Back in April Paradox Interactive released Elven Legacy, the follow-up to Fantasy Wars. In my review, I praised the turn-based battle system and story, but criticized the difficulty and creeping sense of sameness, and eventually concluded by advising gamers to ‘Try It’ for the main game. Since then I have replayed it a bit here and there, and my fondness for the game has grown – it is still difficult, still not as good as King’s Bounty: The Legend, and I would still rate it as a ‘Try It’. After its release, Paradox Interactive announced that they would expand Elven Legacy with a trilogy of $9.99 DLC modules rather than a single huge expansion. It is an interesting concept, and I’ve enjoyed the first two, so let’s see how they did with the last add-on, Magic!
A comment about the reviews for these add-ons: because they are specialized and limited DLC that pertains directly to the main Elven Legacy game, I will not spend too much time rehashing the core game in terms of how it works and plays and what it looks like. If you are interested in those things head back to my original review of the game. What I will do is address the changes the add-on makes to the core game, and also the elements of the add-on itself.
As the last add-on, Magic naturally deals with the final chapters in the story. The end of the Siege expansion opened up a wave of demonic energy that is sweeping the land and having a terrible impact on the world and is driving the Arcane Masters insane. The Holy Inquisition intervenes in order to stop the spread of darkness and madness.
Elven Legacy: Magic features a single campaign with 15 missions focused around a single hero class: the mage. The focus is around a single new hero: the Archmage supreme Alfred Brennock. There are also two returning heroes, so that you once again have three playable heroes. But the real story here is Brennock, who gets armed with some powerful new skills, spells and runes.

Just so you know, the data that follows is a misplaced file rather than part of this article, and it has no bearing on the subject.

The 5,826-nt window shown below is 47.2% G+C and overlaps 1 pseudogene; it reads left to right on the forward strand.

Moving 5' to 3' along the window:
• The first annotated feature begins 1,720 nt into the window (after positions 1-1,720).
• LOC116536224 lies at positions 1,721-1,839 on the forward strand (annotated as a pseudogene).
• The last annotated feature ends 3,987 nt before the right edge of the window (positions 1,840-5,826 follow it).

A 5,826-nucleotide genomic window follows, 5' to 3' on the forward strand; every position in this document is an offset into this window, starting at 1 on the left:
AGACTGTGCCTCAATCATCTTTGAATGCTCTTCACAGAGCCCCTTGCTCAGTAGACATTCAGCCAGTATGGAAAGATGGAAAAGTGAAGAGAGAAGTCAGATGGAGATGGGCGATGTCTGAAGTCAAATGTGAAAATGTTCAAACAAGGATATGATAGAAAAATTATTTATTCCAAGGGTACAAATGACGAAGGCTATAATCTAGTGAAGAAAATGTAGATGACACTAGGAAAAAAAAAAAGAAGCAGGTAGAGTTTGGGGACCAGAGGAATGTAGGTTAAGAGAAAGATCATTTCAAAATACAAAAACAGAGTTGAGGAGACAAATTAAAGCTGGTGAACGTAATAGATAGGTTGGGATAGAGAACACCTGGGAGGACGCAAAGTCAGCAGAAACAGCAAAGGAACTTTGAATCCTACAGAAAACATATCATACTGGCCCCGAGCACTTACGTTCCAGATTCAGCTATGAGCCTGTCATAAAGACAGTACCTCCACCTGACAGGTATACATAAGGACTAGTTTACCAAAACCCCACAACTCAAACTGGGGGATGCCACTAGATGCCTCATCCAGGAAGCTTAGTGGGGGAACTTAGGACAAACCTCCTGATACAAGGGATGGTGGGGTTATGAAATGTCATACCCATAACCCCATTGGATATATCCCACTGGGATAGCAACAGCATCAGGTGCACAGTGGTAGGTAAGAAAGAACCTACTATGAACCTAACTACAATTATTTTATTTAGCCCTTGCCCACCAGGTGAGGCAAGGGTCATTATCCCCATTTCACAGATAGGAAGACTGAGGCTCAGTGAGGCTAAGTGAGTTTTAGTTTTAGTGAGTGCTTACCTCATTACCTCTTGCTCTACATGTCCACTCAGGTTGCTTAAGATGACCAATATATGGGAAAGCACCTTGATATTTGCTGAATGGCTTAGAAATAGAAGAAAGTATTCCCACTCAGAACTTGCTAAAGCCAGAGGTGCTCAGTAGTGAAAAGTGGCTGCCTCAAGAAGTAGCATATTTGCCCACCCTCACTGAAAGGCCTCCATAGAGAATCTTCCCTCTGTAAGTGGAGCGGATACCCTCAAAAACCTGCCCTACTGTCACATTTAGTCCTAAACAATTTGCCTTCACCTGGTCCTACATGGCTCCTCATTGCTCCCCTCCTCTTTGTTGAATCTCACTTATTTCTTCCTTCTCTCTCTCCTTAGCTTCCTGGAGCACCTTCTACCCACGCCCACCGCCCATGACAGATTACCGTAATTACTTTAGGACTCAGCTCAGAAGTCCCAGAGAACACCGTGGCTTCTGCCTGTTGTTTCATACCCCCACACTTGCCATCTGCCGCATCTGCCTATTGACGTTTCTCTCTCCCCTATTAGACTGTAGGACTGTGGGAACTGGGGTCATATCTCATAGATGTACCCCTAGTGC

The game really caters to those who love playing a mage – the game introduces powerful new spells and summons that are also nicely complemented with stunning visual effects that are truly massive in scope. The scope of the world is every bit as huge as in Siege, as you are trying to save the entire world from sweeping forces of darkness.
Elven Legacy: Magic unsurprisingly continues the trend of not having any voice acting. At this point it is no big deal, and remains a fair trade-off to get such a large expansion with such a breadth of content for such a great price. The graphics and controls remain largely untouched from Siege. Once again, this add-on depicts some truly epic battles that nearly stress the engine to its breaking point, but again I found that it was more satisfying than frustrating.
The difficulty level of Siege was punishing, and with Magic we see that the lull in difficulty in Ranger was a momentary lapse, never to be seen again. If you haven’t discovered it by now, it is really important to do as well as possible in missions, which typically means repeating them for better results. However, for many folks (certainly for someone like me who likes strategy games but is no grognard!) it often means repeating missions just to survive and THEN repeating more to get the Gold victory!
More than ever, getting those Gold victories will reward you in the end. The completist in me just wanted every possible mission, but what I got in the end was a bonus mission that tied together everything from the series going all the way back to Fantasy Wars! What a great way to end the series!
That said, Elven Legacy: Magic changes nothing about the things that will make you love or hate the series. It is a great value, but really depends on you having played the original game and both add-ons, and benefits even more if you also played Fantasy Wars. Like the previous expansions, if you already enjoy the original game you’ll love this third and final add-on too!
+ Solid turn-based combat system
+ Great value for the price
+ Decreased difficulty
+ Decent story
+ Solid graphics
+ Possibility to win … but still lose
- No voice acting
- Poor translations cause occasional confusion
- Time limits can STILL be frustrating
Publisher: Paradox Interactive
Release Date: 12/1/09
Genre: Turn-Based Strategy
ESRB Rating: Teen
Source: Review code provided by publisher